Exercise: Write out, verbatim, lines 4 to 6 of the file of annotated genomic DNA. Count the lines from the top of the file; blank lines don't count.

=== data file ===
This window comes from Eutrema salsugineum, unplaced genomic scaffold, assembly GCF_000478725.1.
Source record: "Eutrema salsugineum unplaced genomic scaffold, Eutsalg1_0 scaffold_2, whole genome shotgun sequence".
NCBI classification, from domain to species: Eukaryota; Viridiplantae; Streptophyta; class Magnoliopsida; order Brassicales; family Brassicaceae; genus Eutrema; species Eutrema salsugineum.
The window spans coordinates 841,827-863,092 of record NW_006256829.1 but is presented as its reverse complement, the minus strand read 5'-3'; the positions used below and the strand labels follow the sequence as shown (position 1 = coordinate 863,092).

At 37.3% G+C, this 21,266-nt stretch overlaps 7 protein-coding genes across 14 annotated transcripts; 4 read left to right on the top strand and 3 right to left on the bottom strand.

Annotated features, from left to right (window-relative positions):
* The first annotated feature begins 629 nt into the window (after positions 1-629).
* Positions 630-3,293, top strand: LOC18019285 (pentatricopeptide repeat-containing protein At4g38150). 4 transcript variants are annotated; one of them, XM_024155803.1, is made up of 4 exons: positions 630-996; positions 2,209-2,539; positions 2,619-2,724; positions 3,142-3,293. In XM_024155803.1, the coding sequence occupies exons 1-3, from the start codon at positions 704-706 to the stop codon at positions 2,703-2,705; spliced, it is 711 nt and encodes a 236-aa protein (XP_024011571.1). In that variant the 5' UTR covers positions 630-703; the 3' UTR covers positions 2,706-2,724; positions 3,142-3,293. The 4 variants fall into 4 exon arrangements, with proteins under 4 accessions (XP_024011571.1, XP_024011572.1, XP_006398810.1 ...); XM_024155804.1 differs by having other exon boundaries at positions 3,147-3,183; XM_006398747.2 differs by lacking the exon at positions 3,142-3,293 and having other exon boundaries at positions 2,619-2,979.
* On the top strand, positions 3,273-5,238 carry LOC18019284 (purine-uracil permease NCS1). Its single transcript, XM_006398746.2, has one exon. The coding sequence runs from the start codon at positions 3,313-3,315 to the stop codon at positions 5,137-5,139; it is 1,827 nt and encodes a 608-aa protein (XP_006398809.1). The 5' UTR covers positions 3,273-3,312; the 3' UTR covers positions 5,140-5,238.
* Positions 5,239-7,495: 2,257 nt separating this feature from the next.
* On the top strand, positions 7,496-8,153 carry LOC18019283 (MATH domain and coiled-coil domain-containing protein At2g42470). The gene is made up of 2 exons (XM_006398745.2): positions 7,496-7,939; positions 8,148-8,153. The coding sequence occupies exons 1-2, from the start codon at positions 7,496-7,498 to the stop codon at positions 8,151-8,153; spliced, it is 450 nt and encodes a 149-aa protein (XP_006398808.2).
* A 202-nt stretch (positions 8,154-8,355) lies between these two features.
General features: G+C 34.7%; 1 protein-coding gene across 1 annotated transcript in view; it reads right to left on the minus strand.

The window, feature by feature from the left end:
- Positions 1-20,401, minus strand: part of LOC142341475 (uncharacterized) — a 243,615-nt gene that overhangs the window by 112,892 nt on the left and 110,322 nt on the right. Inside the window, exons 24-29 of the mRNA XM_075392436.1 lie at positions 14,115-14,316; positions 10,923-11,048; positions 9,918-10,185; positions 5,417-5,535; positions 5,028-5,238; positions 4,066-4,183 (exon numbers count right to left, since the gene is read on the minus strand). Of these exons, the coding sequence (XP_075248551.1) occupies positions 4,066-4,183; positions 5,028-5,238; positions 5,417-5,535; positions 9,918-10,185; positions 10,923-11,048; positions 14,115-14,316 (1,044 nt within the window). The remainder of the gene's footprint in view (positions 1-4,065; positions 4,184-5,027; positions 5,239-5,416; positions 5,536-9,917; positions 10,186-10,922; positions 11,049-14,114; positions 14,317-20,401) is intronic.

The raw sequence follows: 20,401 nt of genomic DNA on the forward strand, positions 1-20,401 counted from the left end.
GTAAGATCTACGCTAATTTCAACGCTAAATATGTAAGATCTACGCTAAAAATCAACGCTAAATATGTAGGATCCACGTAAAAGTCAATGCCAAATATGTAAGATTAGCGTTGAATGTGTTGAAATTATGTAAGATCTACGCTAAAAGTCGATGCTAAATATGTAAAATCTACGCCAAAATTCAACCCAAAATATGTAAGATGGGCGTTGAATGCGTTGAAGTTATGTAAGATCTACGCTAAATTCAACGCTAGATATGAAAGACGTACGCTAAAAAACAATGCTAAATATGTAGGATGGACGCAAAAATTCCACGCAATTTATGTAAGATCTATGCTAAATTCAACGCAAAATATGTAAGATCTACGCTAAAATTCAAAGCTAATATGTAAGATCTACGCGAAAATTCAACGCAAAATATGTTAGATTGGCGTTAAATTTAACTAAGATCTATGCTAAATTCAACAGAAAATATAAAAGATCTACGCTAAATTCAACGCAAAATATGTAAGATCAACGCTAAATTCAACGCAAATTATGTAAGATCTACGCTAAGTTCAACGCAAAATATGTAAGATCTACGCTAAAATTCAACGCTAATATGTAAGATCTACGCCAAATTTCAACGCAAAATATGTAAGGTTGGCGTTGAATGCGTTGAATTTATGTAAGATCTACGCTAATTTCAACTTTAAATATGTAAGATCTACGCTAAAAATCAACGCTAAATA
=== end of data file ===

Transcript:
The window spans coordinates 841,827-863,092 of record NW_006256829.1 but is presented as its reverse complement, the minus strand read 5'-3'; the positions used below and the strand labels follow the sequence as shown (position 1 = coordinate 863,092).

At 37.3% G+C, this 21,266-nt stretch overlaps 7 protein-coding genes across 14 annotated transcripts; 4 read left to right on the top strand and 3 right to left on the bottom strand.

Annotated features, from left to right (window-relative positions):